Confused about the different types of LPA (Lasting Power of Attorney)?
Apr 26, 2018
People plan for the future in all sorts of ways, from investing in property, to setting up trusts. In planning for the future, one of the key steps that we think that every adult, of any age, should take is to put in place a Lasting Power of Attorney (LPA).
An LPA is a formal, legal document. It appoints a named person to act as your representative (attorney) in the event that you become unable to make certain types of decisions for yourself. Typically, an accident or illness such as dementia can render a person mentally incapacitated such that they can no longer act in their own best interests.
Lasting Powers of Attorney give attorneys power to make decisions in respect of two main aspects of a person’s life: property and finance, and health and welfare. You could choose to appoint somebody to be your attorney in respect of your property and financial affairs (to make decisions about your house, your income, and your bills, for example) and somebody else to be your health and welfare attorney, responsible for decisions including those to do your medical care and your day-to-day wellbeing.
It makes sense to choose attorneys who you not only trust, but who have a good understanding of the types of issues that they would need to deal with on your behalf. Your property and finance attorney need not hold accountancy qualifications, but it would help if they had a good grasp of financial life. Similarly, your health and welfare attorney doesn’t have to be medically trained or otherwise experienced in health and welfare issues, but it would be useful if they were the type of person who you think would understand your condition and act sensibly in relation to your ongoing challenges.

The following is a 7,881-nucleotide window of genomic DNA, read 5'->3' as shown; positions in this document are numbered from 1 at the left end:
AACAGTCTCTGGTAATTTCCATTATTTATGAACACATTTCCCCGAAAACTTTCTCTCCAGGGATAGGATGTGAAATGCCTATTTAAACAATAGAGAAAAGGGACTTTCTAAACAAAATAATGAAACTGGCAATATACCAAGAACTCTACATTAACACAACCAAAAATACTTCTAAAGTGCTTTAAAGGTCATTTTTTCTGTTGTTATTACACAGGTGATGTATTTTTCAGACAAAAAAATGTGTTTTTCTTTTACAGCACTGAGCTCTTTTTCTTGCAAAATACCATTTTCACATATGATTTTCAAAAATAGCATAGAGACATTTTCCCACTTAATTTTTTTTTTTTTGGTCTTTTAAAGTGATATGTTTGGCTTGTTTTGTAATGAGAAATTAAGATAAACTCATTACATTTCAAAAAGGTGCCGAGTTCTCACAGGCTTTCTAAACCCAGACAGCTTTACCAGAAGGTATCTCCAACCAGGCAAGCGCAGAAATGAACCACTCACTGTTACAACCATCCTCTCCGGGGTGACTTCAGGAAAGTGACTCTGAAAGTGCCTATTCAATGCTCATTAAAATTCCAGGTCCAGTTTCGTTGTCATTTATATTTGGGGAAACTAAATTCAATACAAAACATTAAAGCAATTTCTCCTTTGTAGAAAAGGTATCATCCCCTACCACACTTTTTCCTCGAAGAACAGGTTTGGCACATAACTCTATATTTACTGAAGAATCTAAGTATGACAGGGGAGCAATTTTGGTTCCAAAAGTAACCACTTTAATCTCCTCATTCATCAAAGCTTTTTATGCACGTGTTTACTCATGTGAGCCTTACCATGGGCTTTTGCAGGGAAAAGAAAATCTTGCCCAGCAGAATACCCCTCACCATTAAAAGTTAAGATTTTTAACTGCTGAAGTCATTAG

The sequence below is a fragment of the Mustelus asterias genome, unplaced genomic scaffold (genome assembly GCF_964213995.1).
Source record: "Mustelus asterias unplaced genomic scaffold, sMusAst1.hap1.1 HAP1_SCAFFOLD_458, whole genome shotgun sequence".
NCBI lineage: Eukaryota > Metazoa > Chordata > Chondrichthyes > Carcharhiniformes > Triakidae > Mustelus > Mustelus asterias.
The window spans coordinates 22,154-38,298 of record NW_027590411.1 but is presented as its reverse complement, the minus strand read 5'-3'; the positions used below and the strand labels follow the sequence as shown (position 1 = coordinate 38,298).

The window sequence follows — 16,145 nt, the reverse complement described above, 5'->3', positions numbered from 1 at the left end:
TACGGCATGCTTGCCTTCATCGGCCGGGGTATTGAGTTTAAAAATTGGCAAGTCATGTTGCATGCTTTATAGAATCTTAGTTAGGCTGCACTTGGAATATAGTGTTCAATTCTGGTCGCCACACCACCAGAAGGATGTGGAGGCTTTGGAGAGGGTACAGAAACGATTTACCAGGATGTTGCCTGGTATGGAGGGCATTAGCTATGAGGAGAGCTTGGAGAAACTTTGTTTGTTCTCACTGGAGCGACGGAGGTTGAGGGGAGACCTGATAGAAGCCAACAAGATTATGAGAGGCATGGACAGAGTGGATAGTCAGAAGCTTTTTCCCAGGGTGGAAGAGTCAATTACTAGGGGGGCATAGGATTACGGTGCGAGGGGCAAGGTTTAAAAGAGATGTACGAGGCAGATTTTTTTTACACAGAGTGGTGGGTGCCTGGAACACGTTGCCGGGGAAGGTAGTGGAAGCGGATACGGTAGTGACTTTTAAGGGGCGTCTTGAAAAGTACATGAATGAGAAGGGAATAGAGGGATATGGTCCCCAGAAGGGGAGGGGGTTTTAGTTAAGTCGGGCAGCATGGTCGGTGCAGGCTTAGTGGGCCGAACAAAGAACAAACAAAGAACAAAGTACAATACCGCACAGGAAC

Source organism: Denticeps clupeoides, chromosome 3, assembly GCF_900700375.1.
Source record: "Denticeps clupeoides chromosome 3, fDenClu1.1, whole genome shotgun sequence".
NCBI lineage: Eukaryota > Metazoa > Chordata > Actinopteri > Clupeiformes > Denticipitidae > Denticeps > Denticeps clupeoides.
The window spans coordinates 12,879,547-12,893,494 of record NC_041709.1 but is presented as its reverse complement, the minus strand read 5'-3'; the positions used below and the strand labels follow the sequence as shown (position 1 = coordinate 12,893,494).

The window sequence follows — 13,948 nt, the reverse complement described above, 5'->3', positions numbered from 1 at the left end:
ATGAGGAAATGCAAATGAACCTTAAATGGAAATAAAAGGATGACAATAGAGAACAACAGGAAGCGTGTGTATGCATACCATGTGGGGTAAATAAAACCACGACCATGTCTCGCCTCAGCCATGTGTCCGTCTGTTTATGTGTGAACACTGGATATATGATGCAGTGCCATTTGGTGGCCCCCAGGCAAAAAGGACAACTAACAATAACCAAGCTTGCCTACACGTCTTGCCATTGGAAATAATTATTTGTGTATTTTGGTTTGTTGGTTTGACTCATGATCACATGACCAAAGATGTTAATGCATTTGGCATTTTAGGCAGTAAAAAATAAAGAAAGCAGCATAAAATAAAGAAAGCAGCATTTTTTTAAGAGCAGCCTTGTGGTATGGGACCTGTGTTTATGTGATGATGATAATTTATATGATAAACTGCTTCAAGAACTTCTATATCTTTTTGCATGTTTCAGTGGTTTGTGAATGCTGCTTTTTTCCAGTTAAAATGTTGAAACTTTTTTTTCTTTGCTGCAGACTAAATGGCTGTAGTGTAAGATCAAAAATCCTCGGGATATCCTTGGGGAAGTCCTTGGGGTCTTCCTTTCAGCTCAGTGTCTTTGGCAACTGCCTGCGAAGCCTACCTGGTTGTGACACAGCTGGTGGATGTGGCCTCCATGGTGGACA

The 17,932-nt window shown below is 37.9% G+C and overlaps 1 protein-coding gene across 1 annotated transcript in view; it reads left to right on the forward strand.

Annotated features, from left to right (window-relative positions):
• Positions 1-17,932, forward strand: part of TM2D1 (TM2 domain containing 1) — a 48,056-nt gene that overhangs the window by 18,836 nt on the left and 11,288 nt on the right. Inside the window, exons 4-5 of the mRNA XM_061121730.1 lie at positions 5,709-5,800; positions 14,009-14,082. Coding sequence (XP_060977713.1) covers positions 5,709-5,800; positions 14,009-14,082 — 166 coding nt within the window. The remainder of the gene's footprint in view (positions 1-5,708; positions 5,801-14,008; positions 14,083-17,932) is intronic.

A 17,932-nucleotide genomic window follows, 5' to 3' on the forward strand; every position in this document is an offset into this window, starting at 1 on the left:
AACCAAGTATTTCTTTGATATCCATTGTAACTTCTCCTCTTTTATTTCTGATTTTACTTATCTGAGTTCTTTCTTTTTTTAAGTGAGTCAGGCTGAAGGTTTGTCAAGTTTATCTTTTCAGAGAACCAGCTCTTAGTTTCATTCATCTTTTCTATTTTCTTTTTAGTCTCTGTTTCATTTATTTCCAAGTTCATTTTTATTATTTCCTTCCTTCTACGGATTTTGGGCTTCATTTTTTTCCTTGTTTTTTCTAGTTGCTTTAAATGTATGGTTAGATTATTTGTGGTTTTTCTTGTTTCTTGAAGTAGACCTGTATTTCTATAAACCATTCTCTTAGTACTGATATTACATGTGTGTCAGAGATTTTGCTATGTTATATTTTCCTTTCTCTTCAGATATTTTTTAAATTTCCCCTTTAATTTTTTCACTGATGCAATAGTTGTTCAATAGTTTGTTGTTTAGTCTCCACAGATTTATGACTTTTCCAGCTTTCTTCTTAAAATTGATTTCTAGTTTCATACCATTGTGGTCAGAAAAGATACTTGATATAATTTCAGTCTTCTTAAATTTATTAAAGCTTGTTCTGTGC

The decisions that you will be asking your attorneys to make will be significant ones. The outcomes will affect your financial position, your ownership of assets, your medical care, and your independence. So it is really important when preparing your LPA(s) to understand the role that a property and finance attorney, and a health and welfare attorney, could play in your life in the future.
Of course they might never need to; you might not go on to lose your mental capacity. But the real benefit for the majority of people who make an LPA is in knowing that the legal authority is in place, should it ever be required. Further, the people who can then act on your behalf are those you have chosen and trust and therefore you have been able to control your future plans as much as possible, giving you peace of mind.
For further advice on your specific circumstances, contact our Private Client team today who will be happy to help. Tel: 01264 353411, email: email@example.com or complete our no obligation, online enquiry form and someone will contact you.
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